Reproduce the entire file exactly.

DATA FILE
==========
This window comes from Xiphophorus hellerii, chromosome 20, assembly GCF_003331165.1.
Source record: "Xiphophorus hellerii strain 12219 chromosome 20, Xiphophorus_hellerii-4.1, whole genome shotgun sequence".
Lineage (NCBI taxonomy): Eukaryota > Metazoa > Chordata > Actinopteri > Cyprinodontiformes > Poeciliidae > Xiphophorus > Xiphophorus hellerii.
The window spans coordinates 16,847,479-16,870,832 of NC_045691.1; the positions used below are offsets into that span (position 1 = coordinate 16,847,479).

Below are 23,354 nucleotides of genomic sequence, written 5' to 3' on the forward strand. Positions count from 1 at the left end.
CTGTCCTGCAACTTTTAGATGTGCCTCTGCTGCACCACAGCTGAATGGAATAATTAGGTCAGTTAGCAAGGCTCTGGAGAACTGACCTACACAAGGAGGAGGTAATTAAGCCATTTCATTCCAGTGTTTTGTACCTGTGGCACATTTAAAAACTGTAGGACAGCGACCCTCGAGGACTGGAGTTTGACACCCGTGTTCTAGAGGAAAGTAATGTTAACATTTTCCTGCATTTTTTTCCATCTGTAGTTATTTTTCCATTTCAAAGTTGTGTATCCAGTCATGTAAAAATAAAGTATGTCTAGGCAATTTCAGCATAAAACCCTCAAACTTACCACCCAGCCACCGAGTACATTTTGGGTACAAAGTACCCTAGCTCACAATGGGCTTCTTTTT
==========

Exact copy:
This window comes from Xiphophorus hellerii, chromosome 20, assembly GCF_003331165.1.
Source record: "Xiphophorus hellerii strain 12219 chromosome 20, Xiphophorus_hellerii-4.1, whole genome shotgun sequence".
Lineage (NCBI taxonomy): Eukaryota > Metazoa > Chordata > Actinopteri > Cyprinodontiformes > Poeciliidae > Xiphophorus > Xiphophorus hellerii.
The window spans coordinates 16,847,479-16,870,832 of NC_045691.1; the positions used below are offsets into that span (position 1 = coordinate 16,847,479).

Below are 23,354 nucleotides of genomic sequence, written 5' to 3' on the forward strand. Positions count from 1 at the left end.
CTGTCCTGCAACTTTTAGATGTGCCTCTGCTGCACCACAGCTGAATGGAATAATTAGGTCAGTTAGCAAGGCTCTGGAGAACTGACCTACACAAGGAGGAGGTAATTAAGCCATTTCATTCCAGTGTTTTGTACCTGTGGCACATTTAAAAACTGTAGGACAGCGACCCTCGAGGACTGGAGTTTGACACCCGTGTTCTAGAGGAAAGTAATGTTAACATTTTCCTGCATTTTTTTCCATCTGTAGTTATTTTTCCATTTCAAAGTTGTGTATCCAGTCATGTAAAAATAAAGTATGTCTAGGCAATTTCAGCATAAAACCCTCAAACTTACCACCCAGCCACCGAGTACATTTTGGGTACAAAGTACCCTAGCTCACAATGGGCTTCTTTTT